President Joe Biden has issued an emergency declaration for the state of California after a week of violent storms left 12 dead and caused catastrophic flooding.
The day the emergency declaration was announced, USA Today reported the National Weather Service is warning that more storms could produce an additional foot of rain over the next three days.
Biden’s declaration grants the U.S. Department of Homeland Security (DHS) and Federal Emergency Management Agency (FEMA) the authority to coordinate disaster relief efforts, according to a statement from the White House.
“Specifically, FEMA is authorized to identify, mobilize, and provide at its discretion, equipment and resources necessary to alleviate the impacts of the emergency. Emergency protective measures (Category B), limited to direct Federal assistance, under the Public Assistance program will be provided at 75 percent Federal funding,” the White House says.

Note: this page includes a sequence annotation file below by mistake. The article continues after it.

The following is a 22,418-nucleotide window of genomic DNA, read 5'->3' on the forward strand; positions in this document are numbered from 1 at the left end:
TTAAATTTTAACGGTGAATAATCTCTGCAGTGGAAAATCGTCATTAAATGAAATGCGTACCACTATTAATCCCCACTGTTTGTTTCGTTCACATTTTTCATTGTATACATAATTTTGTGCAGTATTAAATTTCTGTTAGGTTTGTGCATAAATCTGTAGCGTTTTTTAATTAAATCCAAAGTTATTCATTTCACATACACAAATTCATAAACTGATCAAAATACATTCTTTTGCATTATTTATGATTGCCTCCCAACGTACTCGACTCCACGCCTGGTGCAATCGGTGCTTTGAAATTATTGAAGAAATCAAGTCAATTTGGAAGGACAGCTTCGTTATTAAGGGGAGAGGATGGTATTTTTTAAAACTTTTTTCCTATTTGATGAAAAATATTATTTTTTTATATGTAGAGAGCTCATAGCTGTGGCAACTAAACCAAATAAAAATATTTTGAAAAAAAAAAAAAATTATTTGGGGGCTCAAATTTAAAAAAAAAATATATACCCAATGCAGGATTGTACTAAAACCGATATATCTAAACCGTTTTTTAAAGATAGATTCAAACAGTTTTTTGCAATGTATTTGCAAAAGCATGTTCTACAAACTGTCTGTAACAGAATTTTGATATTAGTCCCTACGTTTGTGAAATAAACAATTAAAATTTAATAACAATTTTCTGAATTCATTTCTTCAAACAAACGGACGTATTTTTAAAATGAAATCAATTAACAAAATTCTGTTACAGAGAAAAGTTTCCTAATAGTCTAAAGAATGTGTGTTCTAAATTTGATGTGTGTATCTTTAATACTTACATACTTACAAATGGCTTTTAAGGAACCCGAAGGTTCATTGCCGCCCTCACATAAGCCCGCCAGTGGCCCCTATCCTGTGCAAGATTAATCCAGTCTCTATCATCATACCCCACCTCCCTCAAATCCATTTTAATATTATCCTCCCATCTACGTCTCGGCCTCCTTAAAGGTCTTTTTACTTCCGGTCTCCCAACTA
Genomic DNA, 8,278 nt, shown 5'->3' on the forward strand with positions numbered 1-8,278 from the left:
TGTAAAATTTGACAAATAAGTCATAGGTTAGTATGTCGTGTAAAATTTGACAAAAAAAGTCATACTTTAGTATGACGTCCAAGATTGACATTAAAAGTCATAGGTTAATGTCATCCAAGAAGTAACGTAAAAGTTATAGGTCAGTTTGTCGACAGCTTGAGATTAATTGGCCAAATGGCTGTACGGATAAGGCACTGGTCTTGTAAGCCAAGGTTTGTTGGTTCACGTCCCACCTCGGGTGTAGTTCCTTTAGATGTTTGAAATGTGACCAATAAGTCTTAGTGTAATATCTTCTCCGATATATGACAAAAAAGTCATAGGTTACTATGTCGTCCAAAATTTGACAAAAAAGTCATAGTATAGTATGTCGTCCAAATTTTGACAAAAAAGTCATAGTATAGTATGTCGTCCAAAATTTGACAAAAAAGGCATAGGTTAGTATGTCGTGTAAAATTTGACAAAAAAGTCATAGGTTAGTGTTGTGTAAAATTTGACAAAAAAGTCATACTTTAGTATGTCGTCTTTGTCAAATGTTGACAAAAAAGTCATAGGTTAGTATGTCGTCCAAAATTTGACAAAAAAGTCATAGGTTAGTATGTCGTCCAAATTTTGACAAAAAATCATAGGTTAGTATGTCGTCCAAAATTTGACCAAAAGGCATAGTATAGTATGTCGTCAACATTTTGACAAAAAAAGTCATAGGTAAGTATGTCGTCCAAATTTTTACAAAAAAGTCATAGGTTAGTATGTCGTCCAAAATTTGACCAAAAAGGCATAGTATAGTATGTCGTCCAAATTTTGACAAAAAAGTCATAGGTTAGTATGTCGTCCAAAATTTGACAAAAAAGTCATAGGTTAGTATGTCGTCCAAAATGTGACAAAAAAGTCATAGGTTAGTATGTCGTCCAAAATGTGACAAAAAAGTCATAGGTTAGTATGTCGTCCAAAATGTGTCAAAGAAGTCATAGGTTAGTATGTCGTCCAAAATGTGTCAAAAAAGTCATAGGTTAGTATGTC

Biden’s emergency declaration came at the request of California Gov. Gavin Newsom, according to a letter posted to the Governor’s Office website.
“We are in the middle of a deadly barrage of winter storms – and California is using every resource at its disposal to protect lives and limit damage,” said Newsom. “We are taking the threat from these storms seriously, and want to make sure that Californians stay vigilant as more storms head our way.”
California — we’re expecting another round of serious winter storms to hit tonight.
Strong winds. Heavy rain.
We’re in close contact with the @WhiteHouse to ensure we have the aid we need as we prepare on the ground.
Listen to warnings from local officials and stay safe. pic.twitter.com/0xjsRjfcMj
— Gavin Newsom (@GavinNewsom) January 9, 2023
State officials are seeking help from the federal government for more personnel, resources to care for and shelter large numbers of people, as well as support for mass evacuation, equipment, and supplies, according to Newsom’s request to the White House.
As of Jan. 9, nearly 130,000 households are without power.
Pacific Gas & Electric Company (PG&E) says they have 4,000 dedicated people responding to the recent storms. The company is also planning to mobilize an additional 500 personnel and has begun pre-staging crews and resources throughout its service area to address any power outages as quickly as possible.
Sacramento County issued an evacuation order, warning residents that rising water could soon flood roadways and limit the ability for people to leave the area.